Single-Member LLC vs. Sole Proprietorship
One of the first things that a solo entrepreneur must consider once the decision has been made to go into business for him/herself is whether the business should be set up as a Sole Proprietorship or Single-Member LLC. There are advantages and disadvantages to both, and you have to consider them carefully before choosing which one is right for you. In this Single-Member LLC vs. Sole Proprietorship article we will address some of the differences between sole proprietorships and single-member LLCs so that you can decide which business entity best fits your goals.
Sole proprietorships are simple, inexpensive to form, and are very popular business entities. You can open and start your business without any formal or even handwritten agreements. You are the boss and you make your own rules. For IRS tax purposes, a sole proprietor’s profit (or loss) is taxed on his/her individual tax return (1040 Schedule C)…there is no separate federal tax return for a sole proprietor to file.
However, the main limitation to a sole proprietorship is the lack of liability protection for the owner of the business. Because the owner and the sole proprietorship business are viewed as one and the same, if the business is sued, your assets could be at risk. You are personally responsible for your business debts.
Single-member LLC (SMLLC)
Single-member LLCs are now allowed in all 50 states and are becoming a very popular choice for solo entrepreneurs. Here are a few more ways a SMLLC differs from a sole proprietorship:
- There is more paperwork to form a SMLLC than a sole proprietorship; there are required filing fees, and articles of incorporation/formation are submitted to the state in which you want to create your LLC.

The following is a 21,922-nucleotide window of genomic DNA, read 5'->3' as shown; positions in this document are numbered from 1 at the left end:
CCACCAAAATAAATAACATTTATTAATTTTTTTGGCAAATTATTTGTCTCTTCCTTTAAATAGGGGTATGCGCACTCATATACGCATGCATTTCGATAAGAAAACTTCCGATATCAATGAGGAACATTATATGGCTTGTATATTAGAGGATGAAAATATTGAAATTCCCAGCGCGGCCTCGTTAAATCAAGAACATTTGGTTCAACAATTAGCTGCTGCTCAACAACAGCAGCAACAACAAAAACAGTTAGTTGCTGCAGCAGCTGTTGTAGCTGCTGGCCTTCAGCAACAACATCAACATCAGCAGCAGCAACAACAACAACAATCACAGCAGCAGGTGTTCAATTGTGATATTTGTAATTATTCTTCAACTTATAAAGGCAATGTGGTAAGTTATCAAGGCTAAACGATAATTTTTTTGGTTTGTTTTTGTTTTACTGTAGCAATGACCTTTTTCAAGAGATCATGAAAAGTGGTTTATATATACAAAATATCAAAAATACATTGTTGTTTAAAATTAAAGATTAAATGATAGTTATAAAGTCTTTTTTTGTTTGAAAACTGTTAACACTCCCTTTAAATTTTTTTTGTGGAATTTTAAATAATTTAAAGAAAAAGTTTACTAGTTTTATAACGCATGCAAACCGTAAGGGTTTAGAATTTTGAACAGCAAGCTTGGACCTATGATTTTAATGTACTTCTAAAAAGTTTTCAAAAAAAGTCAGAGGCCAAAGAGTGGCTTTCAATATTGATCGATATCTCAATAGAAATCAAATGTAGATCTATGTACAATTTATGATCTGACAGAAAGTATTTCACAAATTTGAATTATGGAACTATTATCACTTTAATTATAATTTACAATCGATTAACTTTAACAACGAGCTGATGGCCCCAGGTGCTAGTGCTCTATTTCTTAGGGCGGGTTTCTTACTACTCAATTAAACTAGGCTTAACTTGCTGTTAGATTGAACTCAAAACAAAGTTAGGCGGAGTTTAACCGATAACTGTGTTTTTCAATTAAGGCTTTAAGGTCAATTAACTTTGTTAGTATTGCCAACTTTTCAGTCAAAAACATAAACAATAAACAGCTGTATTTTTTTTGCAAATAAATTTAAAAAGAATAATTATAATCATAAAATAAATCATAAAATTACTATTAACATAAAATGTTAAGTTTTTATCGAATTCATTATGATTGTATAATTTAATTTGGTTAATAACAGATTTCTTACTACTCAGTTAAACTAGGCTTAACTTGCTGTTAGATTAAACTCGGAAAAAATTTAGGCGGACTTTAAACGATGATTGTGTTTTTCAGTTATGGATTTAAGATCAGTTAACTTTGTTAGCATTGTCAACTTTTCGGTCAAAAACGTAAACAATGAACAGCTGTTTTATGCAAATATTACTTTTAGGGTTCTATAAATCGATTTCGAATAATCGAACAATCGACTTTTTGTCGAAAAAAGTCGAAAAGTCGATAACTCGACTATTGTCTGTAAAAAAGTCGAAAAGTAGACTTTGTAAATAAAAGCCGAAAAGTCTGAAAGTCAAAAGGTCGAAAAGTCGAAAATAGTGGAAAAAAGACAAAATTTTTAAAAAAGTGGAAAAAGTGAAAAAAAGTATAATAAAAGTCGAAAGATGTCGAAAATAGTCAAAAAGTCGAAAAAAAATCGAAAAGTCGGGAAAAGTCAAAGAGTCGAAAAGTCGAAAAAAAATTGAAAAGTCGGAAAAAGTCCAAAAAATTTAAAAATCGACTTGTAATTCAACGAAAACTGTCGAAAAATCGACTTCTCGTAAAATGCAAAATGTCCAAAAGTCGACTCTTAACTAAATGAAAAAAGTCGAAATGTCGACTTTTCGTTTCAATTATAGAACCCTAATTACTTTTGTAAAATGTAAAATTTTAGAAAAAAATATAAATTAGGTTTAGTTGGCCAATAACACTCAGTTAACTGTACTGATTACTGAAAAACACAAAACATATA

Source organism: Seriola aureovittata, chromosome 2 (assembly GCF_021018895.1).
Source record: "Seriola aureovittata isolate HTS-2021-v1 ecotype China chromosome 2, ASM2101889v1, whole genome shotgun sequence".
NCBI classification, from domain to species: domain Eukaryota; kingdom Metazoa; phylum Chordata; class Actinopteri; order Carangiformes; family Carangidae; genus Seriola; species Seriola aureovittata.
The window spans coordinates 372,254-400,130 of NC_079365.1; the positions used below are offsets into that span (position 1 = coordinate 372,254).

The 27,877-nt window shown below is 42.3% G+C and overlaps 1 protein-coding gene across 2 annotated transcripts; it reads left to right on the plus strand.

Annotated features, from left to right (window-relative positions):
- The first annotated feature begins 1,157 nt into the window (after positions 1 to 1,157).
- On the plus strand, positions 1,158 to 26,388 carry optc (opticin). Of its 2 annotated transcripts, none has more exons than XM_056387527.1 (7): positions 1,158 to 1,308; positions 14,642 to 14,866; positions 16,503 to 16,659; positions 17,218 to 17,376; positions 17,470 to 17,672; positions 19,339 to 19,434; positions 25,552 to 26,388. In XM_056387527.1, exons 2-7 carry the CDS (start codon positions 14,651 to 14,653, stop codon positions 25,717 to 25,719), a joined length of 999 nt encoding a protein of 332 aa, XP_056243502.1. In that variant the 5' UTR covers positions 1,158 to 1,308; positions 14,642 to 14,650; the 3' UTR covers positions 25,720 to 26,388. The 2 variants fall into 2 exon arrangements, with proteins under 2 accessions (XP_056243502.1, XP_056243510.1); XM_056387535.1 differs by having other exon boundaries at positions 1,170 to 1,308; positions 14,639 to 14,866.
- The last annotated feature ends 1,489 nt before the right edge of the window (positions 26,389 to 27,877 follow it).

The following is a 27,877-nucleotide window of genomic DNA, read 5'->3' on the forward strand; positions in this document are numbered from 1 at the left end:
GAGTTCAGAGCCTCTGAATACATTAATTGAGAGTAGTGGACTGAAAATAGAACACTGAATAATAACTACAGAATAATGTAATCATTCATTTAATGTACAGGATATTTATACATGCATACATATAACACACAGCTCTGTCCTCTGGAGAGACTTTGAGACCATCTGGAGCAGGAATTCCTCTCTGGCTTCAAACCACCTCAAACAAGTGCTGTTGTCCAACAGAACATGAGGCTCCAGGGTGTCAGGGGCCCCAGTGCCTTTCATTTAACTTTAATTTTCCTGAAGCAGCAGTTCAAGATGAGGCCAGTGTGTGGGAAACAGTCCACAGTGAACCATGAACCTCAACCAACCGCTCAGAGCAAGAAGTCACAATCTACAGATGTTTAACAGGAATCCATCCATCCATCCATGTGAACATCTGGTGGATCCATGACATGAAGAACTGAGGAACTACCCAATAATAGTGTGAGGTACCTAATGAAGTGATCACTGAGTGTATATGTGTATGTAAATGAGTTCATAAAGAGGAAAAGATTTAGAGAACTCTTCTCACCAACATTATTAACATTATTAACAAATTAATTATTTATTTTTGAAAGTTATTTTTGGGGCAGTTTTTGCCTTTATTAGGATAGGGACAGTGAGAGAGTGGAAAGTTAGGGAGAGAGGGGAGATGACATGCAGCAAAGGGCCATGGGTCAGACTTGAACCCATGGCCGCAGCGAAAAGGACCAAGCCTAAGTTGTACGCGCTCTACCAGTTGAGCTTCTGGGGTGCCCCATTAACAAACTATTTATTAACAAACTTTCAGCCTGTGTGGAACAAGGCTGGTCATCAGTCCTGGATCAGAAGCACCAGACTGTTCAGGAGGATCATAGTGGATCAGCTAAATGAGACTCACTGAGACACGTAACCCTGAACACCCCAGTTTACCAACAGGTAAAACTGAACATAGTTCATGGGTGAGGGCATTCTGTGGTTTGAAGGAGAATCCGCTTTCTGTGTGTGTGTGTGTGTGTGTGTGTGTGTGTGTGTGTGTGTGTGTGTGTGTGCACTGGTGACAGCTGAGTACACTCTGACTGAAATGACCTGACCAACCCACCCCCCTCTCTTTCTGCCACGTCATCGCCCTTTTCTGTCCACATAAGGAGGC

- You will be able to put “LLC” behind your name which gives you added credibility to your customers and vendors.
- A SMLLC comes with tax flexibility. For example, a SMLLC can elect to be treated by IRS as an S corporation for savings on your self-employment taxes (or C corporation for that matter). If you do not file an election to be treated as a corporation, the SMLLC is “disregarded” for income tax purposes, and all of your SMLLC’s income is reported on the owners’s Form 1040 Schedule C…just like a sole proprietorship.
- A SMLLC comes with liability protection for the business owner (as long as the LLC is formed and operated properly).
- A SMLLC have a perpetual existence. In other words, they can last indefinitely. Unlike a sole proprietorship, the business does not terminate if the owner dies.
These being the main differences in sole proprietorships and SMLLCs, hopefully you may be able to determine which business format works best for you.